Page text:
People learn economics for two reasons. The first reason is to understand how the world works. The second reason is to try to improve the world in a logical manner and avoid common pitfalls. Occasionally, these two reasons lead to a major tension, and the concept of a social welfare function is one of these points.
We hear a lot about how some policy is in “the common interest” or is “socially beneficial.” An economist should instantly take a critical eye to such phrases based on one simple fact: society and community do not have benefits or interests because society and community are abstract nouns representing a series of relations and not acting individuals. So instead of starting with “the common good,” we have to start with the true actors and benefactors: individuals.
All economists who are not total cranks agree that individuals have preferences over available goods and rank these preferences in some way. Mainstream economists [of which I am, incidentally, not one] assume that these preferences follow certain rules: completeness (i.e., you can make up a big list of all comparisons of one good to another: redheads versus blondes, redheads versus brunettes, redheads versus V-8 engines), transitivity (if you prefer redheads to blondes and blondes to brunettes, you prefer redheads to brunettes), and convexity. Given these, you can formulate a continuous utility function, so that you can map the value of different bundles of goods. So each individual has an associated utility function. This utility function provides a very simple numerical representation of a bundle of goods to allow for quick comparisons. It also allows you to see the effects of a policy on a person, and whether this person will be harmed, helped, or neither.
“So, then, let’s just add up all of these utilities and pick which policies maximize this,” you might be saying. And, in fact, this was the conclusion of a lot of classical economists in the post-Bentham era (as well as folks in the neoclassical era). There were some discussions about how, exactly, to aggregate these values. You can take a strict summation of utilities, or you can weight certain utilities extra (like, for example, giving a higher weight to the poor than to the rich). You can even be like John Nash and propose that you multiply all of the utilities together, which gives even more weight to those lower-utility folks. So there’s a lot of different methods to choose from.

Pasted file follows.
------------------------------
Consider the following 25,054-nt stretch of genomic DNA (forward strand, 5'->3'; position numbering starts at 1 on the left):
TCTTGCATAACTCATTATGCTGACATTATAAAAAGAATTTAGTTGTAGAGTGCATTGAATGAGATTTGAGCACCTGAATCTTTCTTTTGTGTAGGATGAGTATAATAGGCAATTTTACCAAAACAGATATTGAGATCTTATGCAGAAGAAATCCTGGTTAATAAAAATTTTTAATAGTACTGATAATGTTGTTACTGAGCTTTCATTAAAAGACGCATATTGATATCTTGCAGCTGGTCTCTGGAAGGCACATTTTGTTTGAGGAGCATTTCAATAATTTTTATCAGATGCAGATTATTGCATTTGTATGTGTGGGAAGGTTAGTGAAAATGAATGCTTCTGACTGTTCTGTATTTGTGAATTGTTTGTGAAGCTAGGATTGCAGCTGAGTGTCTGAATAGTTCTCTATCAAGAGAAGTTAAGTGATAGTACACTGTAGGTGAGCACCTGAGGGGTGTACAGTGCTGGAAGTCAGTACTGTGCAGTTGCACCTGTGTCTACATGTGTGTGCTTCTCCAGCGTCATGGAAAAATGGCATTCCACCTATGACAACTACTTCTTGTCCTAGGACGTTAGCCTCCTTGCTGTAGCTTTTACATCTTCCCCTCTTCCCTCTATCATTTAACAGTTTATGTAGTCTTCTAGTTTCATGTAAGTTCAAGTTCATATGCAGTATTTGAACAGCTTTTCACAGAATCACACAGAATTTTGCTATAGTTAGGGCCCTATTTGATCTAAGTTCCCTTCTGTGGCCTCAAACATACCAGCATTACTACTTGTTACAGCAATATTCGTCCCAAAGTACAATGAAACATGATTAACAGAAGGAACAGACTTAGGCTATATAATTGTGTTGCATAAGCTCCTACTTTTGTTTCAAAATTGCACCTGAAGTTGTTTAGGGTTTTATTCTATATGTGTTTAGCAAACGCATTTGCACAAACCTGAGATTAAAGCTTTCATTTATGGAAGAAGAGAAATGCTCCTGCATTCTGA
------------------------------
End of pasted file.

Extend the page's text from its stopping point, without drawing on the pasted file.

It’s just that there’s one problem: this assumes that utility functions are cardinal. In fact, they are ordinal. If I have a utility of 6 from one set of goods and a utility of 3 from another set of goods, this does not mean that the first set of goods provides me with twice as much utility; rather, it means only that the first set of goods provides me with more utility. It does not signify how much. The reason for this is that utility functions are just mappings of preferences, and as mapping, they can take on any value so long as they represent the preferences perfectly. Here’s a numerical example: suppose that two goods exist, cheese and bread. Let’s say that I prefer 3 cheese and 2 bread units to 2 cheese and 3 bread units, and the latter to 4 bread and 1 cheese unit. A way to represent these preferences would be the utility function
u(cheese, bread) = 5*cheese + bread
In the first case, my utility is 17 (5*3 + 2). In the second case, my utility is 13, and the last case has a utility of 9. If these values were cardinal, then I would prefer the first to the third by almost a factor of 2. But wait! What about:
u(cheese, bread) = 5*cheese + (bread + 15)?
Well, my first utility is 32. My second utility is 28. My third utility is 24. Now, instead of preferring the first option to the third option by a factor of two, I prefer the first to the third by a mere 33%. But both utility functions perfectly correspond to the underlying preferences, so both are equally valid. So this means that utility functions must be ordinal and not cardinal. Here’s another way to think about this difference: when classical economists thought of “utility,” they were thinking of a value given in return for consuming a product. And you could compare products by comparing the amount of “utility” received for each product. So you can have a function that looks like 1 car ride / 1 util or 2 horseback ride / 1 util, and thus get that 1 car ride = 2 horseback rides. The problem is, what’s a util? It was a fake measure thought up to try to explain that people receive value; it cannot be calculated. So without this calculation, you don’t have a denominator, and without the denominator, you can’t actually get a cardinal utility (or number of utils).
What that means for our social welfare function is that just adding up these different welfares isn’t such a good idea. Let’s say that Dan, Tony, and I make up society, and there is some type of policy. Here are our utility functions:
Dan – 3*cheese + 2*bread
Tony – 9*cheese + bread
Kevin – 4*cheese + 4*bread